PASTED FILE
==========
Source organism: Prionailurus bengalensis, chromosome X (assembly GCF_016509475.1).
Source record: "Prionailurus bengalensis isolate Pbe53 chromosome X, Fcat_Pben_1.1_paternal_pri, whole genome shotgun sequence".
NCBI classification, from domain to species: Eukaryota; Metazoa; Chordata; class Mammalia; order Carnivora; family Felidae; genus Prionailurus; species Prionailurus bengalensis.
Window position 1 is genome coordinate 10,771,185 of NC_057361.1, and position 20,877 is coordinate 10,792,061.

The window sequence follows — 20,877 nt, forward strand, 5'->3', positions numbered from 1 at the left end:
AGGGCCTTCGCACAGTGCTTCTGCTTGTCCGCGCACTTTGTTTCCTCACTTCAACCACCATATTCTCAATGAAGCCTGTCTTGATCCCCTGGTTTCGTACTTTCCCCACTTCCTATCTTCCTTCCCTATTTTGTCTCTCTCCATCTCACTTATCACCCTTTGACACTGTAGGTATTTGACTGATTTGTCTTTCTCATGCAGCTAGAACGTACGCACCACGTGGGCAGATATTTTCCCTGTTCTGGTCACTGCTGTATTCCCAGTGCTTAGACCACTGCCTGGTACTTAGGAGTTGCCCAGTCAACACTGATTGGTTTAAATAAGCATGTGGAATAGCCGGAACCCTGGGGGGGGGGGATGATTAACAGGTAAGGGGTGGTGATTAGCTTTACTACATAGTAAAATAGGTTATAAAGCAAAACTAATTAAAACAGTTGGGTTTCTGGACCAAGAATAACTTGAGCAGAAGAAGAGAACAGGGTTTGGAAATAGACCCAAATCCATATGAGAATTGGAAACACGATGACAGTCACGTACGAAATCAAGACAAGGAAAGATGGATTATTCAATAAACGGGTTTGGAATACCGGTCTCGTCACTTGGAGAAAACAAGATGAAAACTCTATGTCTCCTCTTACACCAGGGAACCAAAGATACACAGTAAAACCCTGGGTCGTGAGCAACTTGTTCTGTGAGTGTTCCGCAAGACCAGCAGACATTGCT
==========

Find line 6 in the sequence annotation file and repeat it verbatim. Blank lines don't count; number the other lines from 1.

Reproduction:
AGGGCCTTCGCACAGTGCTTCTGCTTGTCCGCGCACTTTGTTTCCTCACTTCAACCACCATATTCTCAATGAAGCCTGTCTTGATCCCCTGGTTTCGTACTTTCCCCACTTCCTATCTTCCTTCCCTATTTTGTCTCTCTCCATCTCACTTATCACCCTTTGACACTGTAGGTATTTGACTGATTTGTCTTTCTCATGCAGCTAGAACGTACGCACCACGTGGGCAGATATTTTCCCTGTTCTGGTCACTGCTGTATTCCCAGTGCTTAGACCACTGCCTGGTACTTAGGAGTTGCCCAGTCAACACTGATTGGTTTAAATAAGCATGTGGAATAGCCGGAACCCTGGGGGGGGGGGATGATTAACAGGTAAGGGGTGGTGATTAGCTTTACTACATAGTAAAATAGGTTATAAAGCAAAACTAATTAAAACAGTTGGGTTTCTGGACCAAGAATAACTTGAGCAGAAGAAGAGAACAGGGTTTGGAAATAGACCCAAATCCATATGAGAATTGGAAACACGATGACAGTCACGTACGAAATCAAGACAAGGAAAGATGGATTATTCAATAAACGGGTTTGGAATACCGGTCTCGTCACTTGGAGAAAACAAGATGAAAACTCTATGTCTCCTCTTACACCAGGGAACCAAAGATACACAGTAAAACCCTGGGTCGTGAGCAACTTGTTCTGTGAGTGTTCCGCAAGACCAGCAGACATTGCT